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Thursday, January 31, 2013

There is Still Plenty of Change Needed

It's been a few days since I have made an entry.  In South Louisiana we tend to fluctuate in extreme temperatures this time of year.  This equates to sick children.  Last week it was Conner with gastroenteritis and this week it is Matthew with croup.  Both had visits at separate times with their pediatrician's office.  Due to scheduling we were unable to see our normal pediatrician. 

Even after all of the education, advocacy, and pleading to make sure EVERY medical assistant in the office knows that blood pressure MUST be included in vitals, we had a new MA that failed to take his bp until I asked for it.  Now mind you, their office has made the dreaded change to electronic medical records which clearly asks for a bp reading.  It was manually over rode.  After a brief explanation she clearly understood the importance of a bp reading not only to me but to every child that comes in.

Now, this week as soon as Matthew started coughing off we went to the doctor.  Same as last week we happened to need an appt. on the day their regular doctor was off.  We were lucky enough to schedule with one of the other pediatrician's that we are quite fond of.  He has always had an interest in Matthew's history and happens to know his nephrologists in NOLA due to the fact he did some of his training there before going into private practice.  We discussed the pros and cons of oral steroids as opposed to an inhaler.  We don't like to put anything on board that will make the kidneys unhappy.  Matthew's visit was different than Conners in the fact that the medical assistant took his bp without being prompted.  A plus in my book!  When she took it the reading was 100/80.  This seemed like an odd reading for what his pressures run even when he doesn't feel good.  I mentioned it to the doctor and he glanced at the computer and said he only looked at the systolic and saw a great number so didn't even look at the bottom number.  He agreed that it was a different spread and called her back in to repeat it.  Again on the right arm and got the exact same reading. She took it on the left arm and this time got 101/82.  Diastolic was even higher. 

The doctor was being as helpful as possible and fully knows that we try to stay on top of bp topics as it pertains to children.  He suggested the elevation could be from him being sick.  This is totally possible and probably accounts for the high reading. He suggested that we just "stop by" a Walgreens or Walmart and retake it in a few days on one of the machines in the pharmacy.  HUH?????  Are you kidding me?  No child should ever, ever put their arm into one of those machines.  First the cuffs are sized for adults.  Secondly, how often are they calibrated?  I don't even recommend for the adults I know to use those unless it is absolutely necessary.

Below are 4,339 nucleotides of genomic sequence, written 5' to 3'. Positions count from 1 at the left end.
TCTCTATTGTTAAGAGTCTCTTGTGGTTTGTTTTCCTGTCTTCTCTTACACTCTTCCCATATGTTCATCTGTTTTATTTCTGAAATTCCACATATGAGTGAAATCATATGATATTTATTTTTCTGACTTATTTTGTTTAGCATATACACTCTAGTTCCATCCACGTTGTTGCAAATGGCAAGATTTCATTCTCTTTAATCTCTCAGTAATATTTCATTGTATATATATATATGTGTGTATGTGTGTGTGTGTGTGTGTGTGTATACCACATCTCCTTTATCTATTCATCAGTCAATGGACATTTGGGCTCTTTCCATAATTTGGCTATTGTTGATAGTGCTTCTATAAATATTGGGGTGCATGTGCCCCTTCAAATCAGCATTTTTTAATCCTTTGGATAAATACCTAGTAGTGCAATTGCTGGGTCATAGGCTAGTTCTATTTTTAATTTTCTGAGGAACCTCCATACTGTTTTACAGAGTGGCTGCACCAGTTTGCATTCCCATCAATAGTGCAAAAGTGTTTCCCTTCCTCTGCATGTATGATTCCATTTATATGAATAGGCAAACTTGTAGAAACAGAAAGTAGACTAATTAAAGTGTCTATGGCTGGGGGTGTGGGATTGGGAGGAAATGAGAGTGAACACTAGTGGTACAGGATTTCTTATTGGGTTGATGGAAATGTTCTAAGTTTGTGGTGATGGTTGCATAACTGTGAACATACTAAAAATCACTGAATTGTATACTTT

I allowed him to finish and then said, um no thank you!  He will not be using one of those machines and before I could finish he said that as soon as the words came out of his mouth he realized he should not have recommended that.  He did say that he has recommended older, larger children to give a quick  check using them but realized that in Matthew's case or that of smaller children they should not use them. 

All was well and resolved before we left.  But this just affirmed to me that there are still many, many pediatricians that still need extra knowledge on bp and how it pertains to kids.  After all, this should be one of the main vitals.  They should all be versed on the importance to the safety and lives of their patients to know what is a good number, what is not, when to recheck, what methods should be used to do a recheck, and when to say something is not right. 

Until then, I will continue my endless quest to tell anyone that will listen how important this is.  Until we have all practitioners on the same page parents must also be educated and know what to ask and when to question. 

Now, if you are a physician please, please make sure you first and foremost have a bp done for every child.  Second, look at the numbers.  And look at them close!  Know when to recheck and what is OK.  Please don't ever dismiss an elevated reading to white coat hypertension without a recheck.  Third, never ever tell a parent to bring their child to Walgreens or Walmart to use one of the stationary bp machines that are designed for adults. 


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